Then one line is sent in only about 280 clocks and therefore there is next more than 900 cycles for other operations (for 55FPS refresh rate) like sending new data from master MCU to controller.

   Because MCU is not as busy as I thought first time I added touchscreen controler through the ADC pins. You can read directly ADC values in X,Y or values corrected to the 320x240 resolution by calibration values which you have to send into it. There is also implemented digital filtering for the touchscreen with some options. You can also setup contrast, M frequency, switching one of 3 image buffers (usefull for double buffering), setting address in actual image buffer and some others.
   Comunication with master MCU is synchronous through 8-bit data line. Data are not transfered with CK pulses because it was too slow. Data byte is transfered with each edge of CK signal and controller have to acknowledge each byte transfer by second CK pin. When data are transfered from slave to the master, CKIN/CKOUT pin functions are switched. Check graphs for details. Used system can transfer at least 2 Bytes at the time. It's absolutely needed to send instructions as fast as it's possible becauce during some instructions LCD refresh (IRQ) is disabled. So disable all IRQs in tha master MCU during instructions. Also you should never stop transfer between 2B transfer. Instruction/data transfer is selected by RS pin just like with HD44780 controller. RESET signal of this controller should be connected to the RESET of main MCU to protect LCD during ISP programming.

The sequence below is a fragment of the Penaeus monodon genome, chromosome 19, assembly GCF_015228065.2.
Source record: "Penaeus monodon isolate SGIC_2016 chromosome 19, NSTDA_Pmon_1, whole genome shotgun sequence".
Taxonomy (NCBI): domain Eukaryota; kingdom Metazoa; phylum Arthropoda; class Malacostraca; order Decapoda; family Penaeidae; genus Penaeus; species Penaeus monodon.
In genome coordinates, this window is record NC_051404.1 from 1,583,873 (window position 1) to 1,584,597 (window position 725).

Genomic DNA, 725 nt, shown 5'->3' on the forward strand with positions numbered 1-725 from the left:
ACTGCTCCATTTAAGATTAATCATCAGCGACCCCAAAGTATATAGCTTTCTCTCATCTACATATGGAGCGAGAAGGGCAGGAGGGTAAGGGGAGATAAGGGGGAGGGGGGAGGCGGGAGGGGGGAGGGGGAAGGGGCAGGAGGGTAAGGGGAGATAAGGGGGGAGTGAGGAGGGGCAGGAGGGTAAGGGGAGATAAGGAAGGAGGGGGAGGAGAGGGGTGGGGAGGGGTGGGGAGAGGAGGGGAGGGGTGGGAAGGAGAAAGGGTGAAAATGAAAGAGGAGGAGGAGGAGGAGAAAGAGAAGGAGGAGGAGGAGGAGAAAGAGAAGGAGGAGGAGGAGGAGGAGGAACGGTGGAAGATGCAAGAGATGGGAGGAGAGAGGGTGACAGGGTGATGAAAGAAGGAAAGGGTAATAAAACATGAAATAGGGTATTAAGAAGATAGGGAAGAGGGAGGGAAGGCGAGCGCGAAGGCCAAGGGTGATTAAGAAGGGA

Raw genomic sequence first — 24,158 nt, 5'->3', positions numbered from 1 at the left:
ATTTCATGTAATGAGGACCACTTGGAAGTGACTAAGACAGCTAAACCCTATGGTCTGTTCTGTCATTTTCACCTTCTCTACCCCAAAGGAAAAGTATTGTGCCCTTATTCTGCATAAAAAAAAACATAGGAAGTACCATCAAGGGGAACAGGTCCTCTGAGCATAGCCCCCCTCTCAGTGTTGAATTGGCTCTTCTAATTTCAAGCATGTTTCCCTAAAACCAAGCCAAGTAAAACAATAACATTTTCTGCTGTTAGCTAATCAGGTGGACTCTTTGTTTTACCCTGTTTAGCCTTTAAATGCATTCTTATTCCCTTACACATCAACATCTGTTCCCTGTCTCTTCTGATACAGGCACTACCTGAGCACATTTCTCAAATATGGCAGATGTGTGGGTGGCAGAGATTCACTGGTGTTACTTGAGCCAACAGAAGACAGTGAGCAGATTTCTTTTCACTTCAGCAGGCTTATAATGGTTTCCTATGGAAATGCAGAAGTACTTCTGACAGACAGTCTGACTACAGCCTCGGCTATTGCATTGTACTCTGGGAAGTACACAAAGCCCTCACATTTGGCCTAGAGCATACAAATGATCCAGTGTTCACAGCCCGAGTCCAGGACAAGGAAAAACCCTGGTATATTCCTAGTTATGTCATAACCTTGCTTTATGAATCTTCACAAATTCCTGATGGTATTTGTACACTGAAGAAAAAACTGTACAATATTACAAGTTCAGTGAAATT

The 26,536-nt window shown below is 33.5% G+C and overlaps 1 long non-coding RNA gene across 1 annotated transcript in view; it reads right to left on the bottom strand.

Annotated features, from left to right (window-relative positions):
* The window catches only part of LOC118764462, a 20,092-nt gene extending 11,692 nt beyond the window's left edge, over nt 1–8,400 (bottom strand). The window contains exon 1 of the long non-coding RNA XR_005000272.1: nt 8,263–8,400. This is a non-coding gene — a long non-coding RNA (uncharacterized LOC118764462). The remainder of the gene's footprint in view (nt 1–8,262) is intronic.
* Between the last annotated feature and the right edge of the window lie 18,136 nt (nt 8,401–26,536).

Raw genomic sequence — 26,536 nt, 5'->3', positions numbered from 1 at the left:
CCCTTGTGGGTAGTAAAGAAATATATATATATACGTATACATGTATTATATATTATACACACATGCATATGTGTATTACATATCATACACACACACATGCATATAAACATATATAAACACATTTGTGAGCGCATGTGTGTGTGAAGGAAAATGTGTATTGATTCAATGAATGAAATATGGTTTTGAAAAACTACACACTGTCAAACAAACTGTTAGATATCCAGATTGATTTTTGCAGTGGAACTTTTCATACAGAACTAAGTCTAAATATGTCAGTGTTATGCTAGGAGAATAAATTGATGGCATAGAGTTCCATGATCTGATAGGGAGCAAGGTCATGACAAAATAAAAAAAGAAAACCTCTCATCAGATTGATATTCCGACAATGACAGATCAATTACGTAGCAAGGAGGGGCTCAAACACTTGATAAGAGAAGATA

When sending data the write address is automaticaly incremented. Sended bytes are organized horizontaly from left to the right and from the top.

   Table with instructions and fuse settings are in the sources. Connection to the LCD is via MLW16 connector because I haven't found the right one. LCD pin numbers corresponding with MLW16 pin nubers. Touchscreen is connected via MLW06 and unfurtunately there is no marking so you have to connect 4 lines experimentaly (use ohmmeter to find the right ones).
Source and bin, PCB 600dpi top, PCB 600dpi bottom, mounting plan top, mounting plan bottom.

Demonstration code and connection

   This simple application sends a few texts on the LCD in some variation Arial 10pt font and it reads the touchscreen values. If you press TS the corresponding coordinates are displayed. This MCU has only 2kB RAM - it's not possible to draw some complicated graphics.

   In the code you can find some bin/BCD conversion routines, string write from the FLASH, BCD without leading zeroes write routines and some others. There are the most important comunication routines for the LCD. each line is generated with verticaly organized bytes because it's much more faster with proportional texts. After the line is completed some routine transforms it to the horizontal organized bytes. Then the image is send on LCD. Because of only 2kB RAM it takes some time to redraw entire image there is simple double buffering.
Source and bin/hex.

Last update: 16.12.2006